Licensed practical nurse (LPN). LPNs provide basic care. They help patients with tasks like bathing, changing wound dressings, and taking vital signs. An LPN has at least 1 year of training in this kind of care and must be licensed to practice.
Registered nurse (RN). A registered nurse gives medication, performs small procedures such as drawing blood, and closely follows a person's condition. RNs have graduated from a nursing program and have a state license.
Advanced practice nurses (APN). An advanced practice nurse is an RN who has taken additional training beyond nursing school. At minimum, APNs have a college degree and a master's degree in nursing. Different kinds of APNs include:
- Nurse practitioner (NP). A nurse practitioner has additional training in a particular area, such as family practice or pediatrics. NPs often take a person's medical history, do the initial physical exam, perform some tests and procedures, write prescriptions, and treat minor illnesses and injuries. NPs have a master's degree and board certification in their specialty. They are licensed by the state in which they work.
- Clinical nurse specialist (CNS). A clinical nurse specialist provides a wide range of care in hospitals, clinics, nursing homes, private offices, and community health centers. A CNS has been licensed in nursing, has a master's degree, and often works in administration, education, or research.
- Certified registered nurse anesthetist (CRNA). CRNAs specialize in giving and monitoring anesthesia. They prepare patients before procedures, administer anesthesia, and oversee recovery from anesthesia. CRNAs receive 2 to 3 years of additional training in this area.
Other Medical Staff
In addition to getting care from doctors and nurses during a hospital stay, you may also see specialists with training in different fields.
Child life specialist. Child life specialists offer comfort and the chance to talk about feelings. They're great resources for helping you manage any emotions, like stress and anxiety, while you're in the hospital. A child life specialist can help you deal with everything from getting blood drawn to missing school. They also help patients cope with a diagnosis of a serious illness. Child life specialists may also have training in social work.
Dietitian. A dietitian plans meals for patients based on their medical condition and needs. A dietitian might also provide dietary guidance for kids to help them after they leave the hospital.
Health educator. This specialist works as part of a medical team, teaching patients about a particular health condition and how to manage it. Health educators are trained and certified. They often specialize in a particular field, such as diabetes or asthma.
Occupational therapist. An occupational therapist works with people to improve coordination and motor skills. These can be skills needed to play sports, function in school, or perform routine activities, like hand-eye coordination. People in occupational therapy may be coping with health issues like birth defects, autism, juvenile rheumatoid arthritis, developmental delays, burns, amputations, or severe injuries.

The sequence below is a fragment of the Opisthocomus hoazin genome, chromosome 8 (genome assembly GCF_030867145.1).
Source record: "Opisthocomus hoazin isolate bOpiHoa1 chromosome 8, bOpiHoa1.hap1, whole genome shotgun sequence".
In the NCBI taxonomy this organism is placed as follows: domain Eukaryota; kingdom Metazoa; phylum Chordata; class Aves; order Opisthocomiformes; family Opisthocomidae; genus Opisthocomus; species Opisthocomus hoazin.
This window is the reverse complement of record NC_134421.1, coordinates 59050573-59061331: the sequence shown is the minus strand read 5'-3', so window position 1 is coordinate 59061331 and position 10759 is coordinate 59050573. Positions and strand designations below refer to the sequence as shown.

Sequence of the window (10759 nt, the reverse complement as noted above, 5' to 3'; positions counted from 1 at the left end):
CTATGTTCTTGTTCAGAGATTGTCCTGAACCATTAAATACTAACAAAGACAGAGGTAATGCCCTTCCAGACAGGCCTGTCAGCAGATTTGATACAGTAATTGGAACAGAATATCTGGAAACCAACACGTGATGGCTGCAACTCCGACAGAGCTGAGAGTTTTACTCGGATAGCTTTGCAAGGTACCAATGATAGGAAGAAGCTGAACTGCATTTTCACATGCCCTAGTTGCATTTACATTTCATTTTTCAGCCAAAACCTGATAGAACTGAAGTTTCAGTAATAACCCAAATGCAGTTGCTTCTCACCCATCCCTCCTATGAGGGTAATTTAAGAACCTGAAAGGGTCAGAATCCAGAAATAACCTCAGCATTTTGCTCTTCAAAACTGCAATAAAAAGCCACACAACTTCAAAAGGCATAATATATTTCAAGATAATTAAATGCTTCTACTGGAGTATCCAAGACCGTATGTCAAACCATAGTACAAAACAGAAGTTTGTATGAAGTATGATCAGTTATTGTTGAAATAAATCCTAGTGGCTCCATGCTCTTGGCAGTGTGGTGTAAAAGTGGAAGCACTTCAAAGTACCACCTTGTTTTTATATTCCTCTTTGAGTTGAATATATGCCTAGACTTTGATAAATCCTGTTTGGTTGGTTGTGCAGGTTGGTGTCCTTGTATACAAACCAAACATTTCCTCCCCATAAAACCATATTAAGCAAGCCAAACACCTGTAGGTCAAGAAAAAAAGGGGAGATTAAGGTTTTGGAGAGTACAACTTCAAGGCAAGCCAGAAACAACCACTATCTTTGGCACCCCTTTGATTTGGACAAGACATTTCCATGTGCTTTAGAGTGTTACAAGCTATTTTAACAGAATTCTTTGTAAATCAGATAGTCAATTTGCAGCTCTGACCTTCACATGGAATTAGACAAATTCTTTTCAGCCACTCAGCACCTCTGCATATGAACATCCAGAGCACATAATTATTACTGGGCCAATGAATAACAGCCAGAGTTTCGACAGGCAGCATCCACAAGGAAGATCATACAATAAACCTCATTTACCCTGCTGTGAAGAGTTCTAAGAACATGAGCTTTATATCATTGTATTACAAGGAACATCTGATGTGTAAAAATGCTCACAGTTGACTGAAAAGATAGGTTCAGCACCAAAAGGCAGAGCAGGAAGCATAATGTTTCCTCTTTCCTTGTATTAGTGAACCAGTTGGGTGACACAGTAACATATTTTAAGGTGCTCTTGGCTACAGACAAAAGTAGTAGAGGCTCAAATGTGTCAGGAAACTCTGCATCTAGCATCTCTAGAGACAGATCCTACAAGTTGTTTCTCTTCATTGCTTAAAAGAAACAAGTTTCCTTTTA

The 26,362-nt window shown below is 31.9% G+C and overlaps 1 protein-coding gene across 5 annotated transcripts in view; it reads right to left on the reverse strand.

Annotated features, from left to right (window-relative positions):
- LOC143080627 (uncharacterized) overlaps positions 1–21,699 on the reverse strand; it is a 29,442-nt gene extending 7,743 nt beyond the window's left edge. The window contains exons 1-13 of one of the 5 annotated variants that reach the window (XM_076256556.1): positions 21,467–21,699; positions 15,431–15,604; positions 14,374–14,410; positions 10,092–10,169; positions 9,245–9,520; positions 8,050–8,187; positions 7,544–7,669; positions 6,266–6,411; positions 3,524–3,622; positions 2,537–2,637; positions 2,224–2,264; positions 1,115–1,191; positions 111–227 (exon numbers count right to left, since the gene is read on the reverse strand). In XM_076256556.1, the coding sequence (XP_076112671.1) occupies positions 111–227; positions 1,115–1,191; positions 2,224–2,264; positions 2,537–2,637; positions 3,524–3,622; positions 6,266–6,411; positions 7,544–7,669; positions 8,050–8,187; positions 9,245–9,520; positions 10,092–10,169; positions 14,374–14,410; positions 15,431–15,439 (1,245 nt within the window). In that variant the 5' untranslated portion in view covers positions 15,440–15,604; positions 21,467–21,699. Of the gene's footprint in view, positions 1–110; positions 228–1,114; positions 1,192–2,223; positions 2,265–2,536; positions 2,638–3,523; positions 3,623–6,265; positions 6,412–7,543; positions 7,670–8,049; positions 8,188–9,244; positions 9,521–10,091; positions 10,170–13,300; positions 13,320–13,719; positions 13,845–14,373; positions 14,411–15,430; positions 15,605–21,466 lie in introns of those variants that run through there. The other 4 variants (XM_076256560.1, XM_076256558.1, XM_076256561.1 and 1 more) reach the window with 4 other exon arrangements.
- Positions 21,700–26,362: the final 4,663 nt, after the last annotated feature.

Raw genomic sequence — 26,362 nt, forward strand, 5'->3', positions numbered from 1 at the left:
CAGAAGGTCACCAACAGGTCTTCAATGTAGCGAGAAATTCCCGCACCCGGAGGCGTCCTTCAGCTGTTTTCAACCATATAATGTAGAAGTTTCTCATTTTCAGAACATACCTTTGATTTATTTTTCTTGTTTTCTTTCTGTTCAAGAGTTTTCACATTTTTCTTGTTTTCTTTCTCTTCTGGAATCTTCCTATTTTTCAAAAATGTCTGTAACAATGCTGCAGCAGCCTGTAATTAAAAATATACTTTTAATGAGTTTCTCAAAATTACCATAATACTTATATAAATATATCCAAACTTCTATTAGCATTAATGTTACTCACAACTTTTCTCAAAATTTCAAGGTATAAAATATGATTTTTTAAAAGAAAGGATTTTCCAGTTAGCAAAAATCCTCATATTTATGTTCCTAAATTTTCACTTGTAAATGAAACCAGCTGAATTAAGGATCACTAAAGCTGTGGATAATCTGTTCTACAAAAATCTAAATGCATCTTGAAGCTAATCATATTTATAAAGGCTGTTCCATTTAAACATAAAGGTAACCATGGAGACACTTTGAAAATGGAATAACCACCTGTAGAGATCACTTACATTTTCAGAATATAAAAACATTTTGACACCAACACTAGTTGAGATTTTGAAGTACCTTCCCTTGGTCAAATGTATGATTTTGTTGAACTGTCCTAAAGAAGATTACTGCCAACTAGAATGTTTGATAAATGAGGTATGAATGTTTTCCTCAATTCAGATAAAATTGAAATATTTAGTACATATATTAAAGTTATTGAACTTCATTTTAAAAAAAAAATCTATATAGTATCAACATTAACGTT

Pet therapy volunteer. Some hospitals use pet therapy, also called animal-assisted therapy. Research shows that pet therapy can help patients cope both emotionally and physically. In pet therapy volunteers and pets who have completed training programs are brought to the patient's bedside. The volunteer will always ask before bringing the pet near you. They will only approach if you feel comfortable around the pet and want it to be there.
Pharmacist. A pharmacist provides medications for patients, checks for any interactions between drugs, and works with the rest of the medical team to choose appropriate treatments.
Physical therapist. A physical therapist uses exercises, stretches, and other techniques to improve mobility, decrease pain, and reduce any disability related to illness or injury. People may need physical therapy as a result of developmental delays, injuries, long hospitalizations, or after surgery.
Respiratory therapist. A respiratory therapist evaluates, treats, and cares for people with breathing problems and heart problems that also affect the lungs.
Social worker. A social worker at a hospital focuses on improving the emotional well-being of kids and their families, and helps coordinate health care. Social workers also help with any improvements a child needs at school or at home.
Speech-language therapist. A speech-language therapist can work with patients who have problems speaking or swallowing, such as kids with developmental delays, hearing problems, neurological issues, or birth defects like cleft palate.
Volunteer. Volunteers of all ages, from high school students to retirees, donate their time to help patients in hospitals. The tasks volunteers do vary from hospital to hospital, but might include bringing games and books to patients or taking them for a walk around the hospital.
The hospital can seem like a busy place. But if you're not sure who a doctor is or what role a person plays in your care, don't hesitate to ask a nurse or someone else you know.
Reviewed by: Steven Dowshen, MD
Date reviewed: August 2014
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Note: All information on TeensHealth® is for educational purposes only. For specific medical advice, diagnoses, and treatment, consult your doctor.